Cyril G. Veinott

Cyril G. Veinott
Cyril G. Veinott
Somerville, MA, USA
Death date
Associated organizations
Westinghouse Electric Corporation
IEEE Medal for Engineering Excellence, IEEE Nikola Tesla Award


Cyril G. Veinott was born on February 15, 1905 in Somerville, Mass. He graduated with a B.S. (E.E.) degree from the University of Vermont in 1926, and was subsequently awarded the Professional E.E. degree in 1938 and an honorary Doctor of Engineering degree in 1951.

Dr. Veinott joined the Westinghouse Electric Corporation in 1926 as a graduate trainee in its Engineering and Design School , and advanced to the position of manager of the Induction Motor Section. While with Westinghouse he established design procedures and methods for calculating performance characteristics for small motors, developed the first thermal protective devices integral with the motor itself, and pioneered in the use of digital computers in the design of small motors. He also made substantial contributions towards the reduction of noise, standardization, mounting, ventilation, winding arrangements, and starting of small motors; as well as of alternators and rectifier systems for airborne equipment.

In 1953 Dr. Veinott joined the Reliance Electric Company where he was consulting engineer on the Staff of the engineering vice president, and later became chief a-c engineer and chief engineering analyst. During these assignments he updated the design and calculating procedures for a-c motors, studied special problems such as part-winding starting, introduced digital computers for design and other problems, and was responsible for design co-ordination, product planning, standardization, and technical improvements.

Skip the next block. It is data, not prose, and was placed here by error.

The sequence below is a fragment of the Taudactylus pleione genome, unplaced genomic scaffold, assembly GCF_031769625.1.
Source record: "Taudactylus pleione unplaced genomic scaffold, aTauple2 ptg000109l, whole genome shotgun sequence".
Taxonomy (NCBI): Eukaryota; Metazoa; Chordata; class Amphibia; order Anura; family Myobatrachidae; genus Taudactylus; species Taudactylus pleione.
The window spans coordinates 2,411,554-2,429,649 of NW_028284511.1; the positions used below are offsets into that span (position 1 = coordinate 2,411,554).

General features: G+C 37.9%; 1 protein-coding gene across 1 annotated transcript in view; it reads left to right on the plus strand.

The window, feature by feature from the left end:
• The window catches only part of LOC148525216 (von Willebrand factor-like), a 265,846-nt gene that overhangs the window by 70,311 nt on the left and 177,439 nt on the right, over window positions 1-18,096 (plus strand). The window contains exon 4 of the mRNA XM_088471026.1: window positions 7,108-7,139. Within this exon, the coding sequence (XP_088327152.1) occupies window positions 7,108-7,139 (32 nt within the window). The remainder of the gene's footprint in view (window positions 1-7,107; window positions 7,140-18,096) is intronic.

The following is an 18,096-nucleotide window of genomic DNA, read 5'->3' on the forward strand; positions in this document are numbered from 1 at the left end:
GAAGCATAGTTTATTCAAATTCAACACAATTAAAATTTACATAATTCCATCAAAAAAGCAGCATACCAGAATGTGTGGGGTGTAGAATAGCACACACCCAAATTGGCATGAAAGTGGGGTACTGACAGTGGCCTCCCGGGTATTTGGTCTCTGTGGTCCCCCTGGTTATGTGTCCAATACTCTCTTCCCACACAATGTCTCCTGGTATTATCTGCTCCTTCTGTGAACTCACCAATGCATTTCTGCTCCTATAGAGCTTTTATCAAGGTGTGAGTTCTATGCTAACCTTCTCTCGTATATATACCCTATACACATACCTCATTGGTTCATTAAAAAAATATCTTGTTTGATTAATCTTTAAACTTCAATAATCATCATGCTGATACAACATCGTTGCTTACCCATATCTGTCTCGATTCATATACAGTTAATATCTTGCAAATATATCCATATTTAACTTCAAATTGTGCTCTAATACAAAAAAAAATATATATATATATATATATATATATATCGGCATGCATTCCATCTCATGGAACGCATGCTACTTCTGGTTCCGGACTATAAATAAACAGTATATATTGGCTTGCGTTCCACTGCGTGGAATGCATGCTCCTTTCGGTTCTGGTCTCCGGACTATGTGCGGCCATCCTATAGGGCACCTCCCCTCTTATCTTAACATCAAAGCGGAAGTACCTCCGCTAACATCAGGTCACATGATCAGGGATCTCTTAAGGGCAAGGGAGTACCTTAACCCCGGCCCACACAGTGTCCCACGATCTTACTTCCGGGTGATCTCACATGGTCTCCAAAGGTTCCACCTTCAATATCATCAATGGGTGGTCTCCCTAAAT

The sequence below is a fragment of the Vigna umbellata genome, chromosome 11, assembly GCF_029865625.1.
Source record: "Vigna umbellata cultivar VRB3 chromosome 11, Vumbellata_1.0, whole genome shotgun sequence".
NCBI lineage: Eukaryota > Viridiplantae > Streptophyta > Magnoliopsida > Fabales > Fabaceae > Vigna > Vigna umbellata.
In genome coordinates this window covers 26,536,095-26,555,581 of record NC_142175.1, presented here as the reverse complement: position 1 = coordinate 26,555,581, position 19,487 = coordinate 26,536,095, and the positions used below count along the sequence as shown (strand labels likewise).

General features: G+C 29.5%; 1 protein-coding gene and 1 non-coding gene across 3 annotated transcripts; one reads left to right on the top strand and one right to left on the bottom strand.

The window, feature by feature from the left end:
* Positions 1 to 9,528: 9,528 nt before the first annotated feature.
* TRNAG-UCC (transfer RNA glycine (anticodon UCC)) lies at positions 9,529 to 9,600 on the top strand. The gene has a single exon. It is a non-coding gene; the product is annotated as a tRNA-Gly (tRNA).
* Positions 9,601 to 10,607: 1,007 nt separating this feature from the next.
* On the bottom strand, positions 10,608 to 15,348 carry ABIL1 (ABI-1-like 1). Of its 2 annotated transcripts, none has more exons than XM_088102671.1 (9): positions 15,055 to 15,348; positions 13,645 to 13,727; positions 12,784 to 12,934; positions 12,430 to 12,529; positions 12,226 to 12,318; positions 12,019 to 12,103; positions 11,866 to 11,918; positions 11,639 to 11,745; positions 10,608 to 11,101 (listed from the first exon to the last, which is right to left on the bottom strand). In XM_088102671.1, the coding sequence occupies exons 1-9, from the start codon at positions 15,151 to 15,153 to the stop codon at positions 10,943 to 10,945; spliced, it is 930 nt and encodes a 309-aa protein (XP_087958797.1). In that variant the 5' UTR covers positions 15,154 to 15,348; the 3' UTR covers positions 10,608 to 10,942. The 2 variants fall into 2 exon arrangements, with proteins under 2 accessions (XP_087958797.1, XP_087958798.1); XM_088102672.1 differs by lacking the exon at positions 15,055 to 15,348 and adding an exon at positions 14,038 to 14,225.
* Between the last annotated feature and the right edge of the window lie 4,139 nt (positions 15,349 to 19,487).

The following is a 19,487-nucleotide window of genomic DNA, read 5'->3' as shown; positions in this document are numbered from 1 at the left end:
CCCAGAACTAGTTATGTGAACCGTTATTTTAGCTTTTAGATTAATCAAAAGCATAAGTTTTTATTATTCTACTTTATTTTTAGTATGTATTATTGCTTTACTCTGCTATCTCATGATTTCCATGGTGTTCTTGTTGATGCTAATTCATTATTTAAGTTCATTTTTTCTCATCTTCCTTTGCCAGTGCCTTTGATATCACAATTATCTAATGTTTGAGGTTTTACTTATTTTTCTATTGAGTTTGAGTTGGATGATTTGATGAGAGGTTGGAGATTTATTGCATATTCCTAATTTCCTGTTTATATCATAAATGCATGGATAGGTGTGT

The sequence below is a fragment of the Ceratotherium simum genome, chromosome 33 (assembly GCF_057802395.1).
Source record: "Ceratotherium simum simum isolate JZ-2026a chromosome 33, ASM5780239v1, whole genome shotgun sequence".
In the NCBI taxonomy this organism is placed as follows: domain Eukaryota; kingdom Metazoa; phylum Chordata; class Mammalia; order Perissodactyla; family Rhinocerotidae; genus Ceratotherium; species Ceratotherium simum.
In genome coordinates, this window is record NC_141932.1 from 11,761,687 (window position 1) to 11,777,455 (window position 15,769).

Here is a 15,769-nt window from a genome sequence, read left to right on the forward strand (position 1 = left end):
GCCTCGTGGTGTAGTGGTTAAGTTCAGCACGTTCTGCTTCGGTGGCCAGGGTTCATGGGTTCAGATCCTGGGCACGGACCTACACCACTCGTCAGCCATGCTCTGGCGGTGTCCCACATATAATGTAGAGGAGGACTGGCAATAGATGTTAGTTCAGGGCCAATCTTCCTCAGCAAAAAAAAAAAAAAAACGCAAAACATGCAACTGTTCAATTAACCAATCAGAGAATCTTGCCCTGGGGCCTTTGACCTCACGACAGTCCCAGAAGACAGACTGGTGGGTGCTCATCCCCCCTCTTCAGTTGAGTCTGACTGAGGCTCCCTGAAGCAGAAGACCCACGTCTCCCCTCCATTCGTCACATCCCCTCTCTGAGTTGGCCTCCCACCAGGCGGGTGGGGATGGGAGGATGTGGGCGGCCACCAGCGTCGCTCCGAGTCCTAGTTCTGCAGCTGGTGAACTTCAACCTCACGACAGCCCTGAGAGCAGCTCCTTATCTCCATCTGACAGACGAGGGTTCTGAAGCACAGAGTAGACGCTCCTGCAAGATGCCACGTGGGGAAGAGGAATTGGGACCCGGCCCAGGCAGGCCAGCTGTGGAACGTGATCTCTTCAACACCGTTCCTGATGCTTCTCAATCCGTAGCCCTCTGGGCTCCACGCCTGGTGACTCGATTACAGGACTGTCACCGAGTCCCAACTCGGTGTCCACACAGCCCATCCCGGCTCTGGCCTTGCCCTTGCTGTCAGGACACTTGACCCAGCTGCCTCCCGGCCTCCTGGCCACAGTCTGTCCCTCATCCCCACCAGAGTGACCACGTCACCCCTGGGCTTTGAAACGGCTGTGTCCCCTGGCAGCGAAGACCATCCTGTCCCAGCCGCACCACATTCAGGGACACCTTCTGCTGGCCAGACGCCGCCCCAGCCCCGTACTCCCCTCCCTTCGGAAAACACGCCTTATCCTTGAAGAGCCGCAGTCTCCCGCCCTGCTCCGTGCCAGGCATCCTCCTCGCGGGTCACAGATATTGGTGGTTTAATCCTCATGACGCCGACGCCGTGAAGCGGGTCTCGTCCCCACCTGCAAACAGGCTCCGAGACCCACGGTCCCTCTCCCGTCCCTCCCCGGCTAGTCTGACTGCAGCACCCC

Dr. Veinott has had a long and varied teaching experience. Since retirement in 1970 he has taught short courses in electric machine design in Canada, Mexico and the United States.

Dr. Veinott holds 14 U.S. patents relating to winding arrangments, starting, mounting, and thermal protective devices of small motors; and to aircraft rectifer systems. He has authored or co-authored·some 50 technical papers and articles and has written four widely known books on small motors, six motor CAD programs, in addition to contributing articles to standard handbooks.

Dr. Veinott, a Life Fellow of IEEE, was a past vice president of AIEE and has served on numerous committees at both national and local levels, including the Rotating Machinery, Field Awards, Standards and Life Member Fund committees. He was the founder of the Lima, Ohio and Cleveland, Ohio Sections. He has also been active in other professional organizations, such as the American Standards Association. He has been honored by Phi Beta Kappa, Eta Kappa Nu, and Tai Beta Pi; and has been the recipient of the Westinghouse Order of Merit, a medal of the Research Institute for Electrical Machinery of Czechoslavokia, and a plaque of the Rotating Machinery Committee of IEEE.

Prior to receiving the IEEE Medal for Engineering Excellence in 2000, he received the IEEE Nikola Tesla Award in 1977. Veinott died February 15, 2001.

Further Reading

Growing up in Rural Vermont in the Early Twentieth Century, a First Hand History submitted by Veinott